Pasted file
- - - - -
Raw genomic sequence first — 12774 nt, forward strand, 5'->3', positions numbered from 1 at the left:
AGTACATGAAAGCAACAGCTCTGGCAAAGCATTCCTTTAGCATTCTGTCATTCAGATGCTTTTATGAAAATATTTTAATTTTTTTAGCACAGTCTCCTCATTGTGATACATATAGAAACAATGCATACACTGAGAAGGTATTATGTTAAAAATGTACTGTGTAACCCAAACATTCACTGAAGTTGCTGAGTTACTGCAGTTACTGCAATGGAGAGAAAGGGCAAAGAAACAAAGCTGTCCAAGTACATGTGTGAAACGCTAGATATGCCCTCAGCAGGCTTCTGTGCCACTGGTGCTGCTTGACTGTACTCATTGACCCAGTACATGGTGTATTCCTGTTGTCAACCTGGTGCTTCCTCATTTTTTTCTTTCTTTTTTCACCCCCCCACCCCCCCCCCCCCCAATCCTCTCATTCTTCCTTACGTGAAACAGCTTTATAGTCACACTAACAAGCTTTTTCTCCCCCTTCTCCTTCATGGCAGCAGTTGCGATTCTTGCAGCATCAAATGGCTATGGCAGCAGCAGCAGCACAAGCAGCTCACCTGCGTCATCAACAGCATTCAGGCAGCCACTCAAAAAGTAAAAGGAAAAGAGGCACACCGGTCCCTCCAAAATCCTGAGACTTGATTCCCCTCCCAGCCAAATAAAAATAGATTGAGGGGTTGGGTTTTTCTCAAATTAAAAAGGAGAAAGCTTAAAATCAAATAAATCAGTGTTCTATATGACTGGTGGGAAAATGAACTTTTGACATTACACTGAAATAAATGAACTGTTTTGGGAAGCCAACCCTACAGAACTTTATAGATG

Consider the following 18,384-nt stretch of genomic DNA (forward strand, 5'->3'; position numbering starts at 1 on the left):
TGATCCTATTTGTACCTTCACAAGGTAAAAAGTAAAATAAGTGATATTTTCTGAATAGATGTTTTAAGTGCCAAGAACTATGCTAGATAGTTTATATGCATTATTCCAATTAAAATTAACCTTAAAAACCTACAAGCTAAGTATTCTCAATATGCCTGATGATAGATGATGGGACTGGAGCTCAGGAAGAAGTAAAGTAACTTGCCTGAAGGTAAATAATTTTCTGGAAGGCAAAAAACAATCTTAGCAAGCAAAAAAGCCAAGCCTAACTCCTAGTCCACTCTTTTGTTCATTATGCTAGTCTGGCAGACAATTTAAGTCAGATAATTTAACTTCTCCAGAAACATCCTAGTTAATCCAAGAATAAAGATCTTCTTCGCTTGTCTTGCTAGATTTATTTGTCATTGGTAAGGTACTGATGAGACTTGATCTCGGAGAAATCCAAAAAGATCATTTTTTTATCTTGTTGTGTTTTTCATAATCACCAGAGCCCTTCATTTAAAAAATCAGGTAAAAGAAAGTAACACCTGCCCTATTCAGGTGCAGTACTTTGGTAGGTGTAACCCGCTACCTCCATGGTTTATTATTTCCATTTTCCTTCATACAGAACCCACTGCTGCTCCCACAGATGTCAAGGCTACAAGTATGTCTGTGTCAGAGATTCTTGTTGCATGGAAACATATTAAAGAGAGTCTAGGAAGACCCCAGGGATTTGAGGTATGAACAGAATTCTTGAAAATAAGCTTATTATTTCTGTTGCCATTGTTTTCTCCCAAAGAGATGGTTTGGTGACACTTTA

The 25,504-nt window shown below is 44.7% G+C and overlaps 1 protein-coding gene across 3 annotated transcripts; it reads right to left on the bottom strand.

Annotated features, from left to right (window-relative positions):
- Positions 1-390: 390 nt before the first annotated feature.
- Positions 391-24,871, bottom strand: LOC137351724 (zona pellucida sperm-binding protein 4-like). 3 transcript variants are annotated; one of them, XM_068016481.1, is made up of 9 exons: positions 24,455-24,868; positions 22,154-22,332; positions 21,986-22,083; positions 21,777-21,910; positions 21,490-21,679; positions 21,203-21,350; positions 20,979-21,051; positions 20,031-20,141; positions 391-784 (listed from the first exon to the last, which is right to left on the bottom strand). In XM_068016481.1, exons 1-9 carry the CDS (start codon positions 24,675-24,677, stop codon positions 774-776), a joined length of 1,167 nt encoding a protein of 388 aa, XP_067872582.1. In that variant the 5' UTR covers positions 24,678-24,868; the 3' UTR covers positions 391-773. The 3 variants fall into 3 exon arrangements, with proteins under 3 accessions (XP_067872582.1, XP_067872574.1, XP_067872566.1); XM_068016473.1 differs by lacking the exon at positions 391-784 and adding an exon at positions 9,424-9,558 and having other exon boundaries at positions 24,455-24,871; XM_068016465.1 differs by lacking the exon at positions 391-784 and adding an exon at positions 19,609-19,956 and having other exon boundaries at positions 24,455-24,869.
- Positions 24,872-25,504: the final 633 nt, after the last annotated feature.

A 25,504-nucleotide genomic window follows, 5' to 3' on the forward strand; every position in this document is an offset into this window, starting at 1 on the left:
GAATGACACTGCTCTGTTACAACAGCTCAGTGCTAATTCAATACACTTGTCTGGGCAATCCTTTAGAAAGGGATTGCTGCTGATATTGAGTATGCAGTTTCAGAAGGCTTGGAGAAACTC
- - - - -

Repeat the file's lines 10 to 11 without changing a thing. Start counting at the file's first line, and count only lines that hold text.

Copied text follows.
A 25,504-nucleotide genomic window follows, 5' to 3' on the forward strand; every position in this document is an offset into this window, starting at 1 on the left:
GAATGACACTGCTCTGTTACAACAGCTCAGTGCTAATTCAATACACTTGTCTGGGCAATCCTTTAGAAAGGGATTGCTGCTGATATTGAGTATGCAGTTTCAGAAGGCTTGGAGAAACTC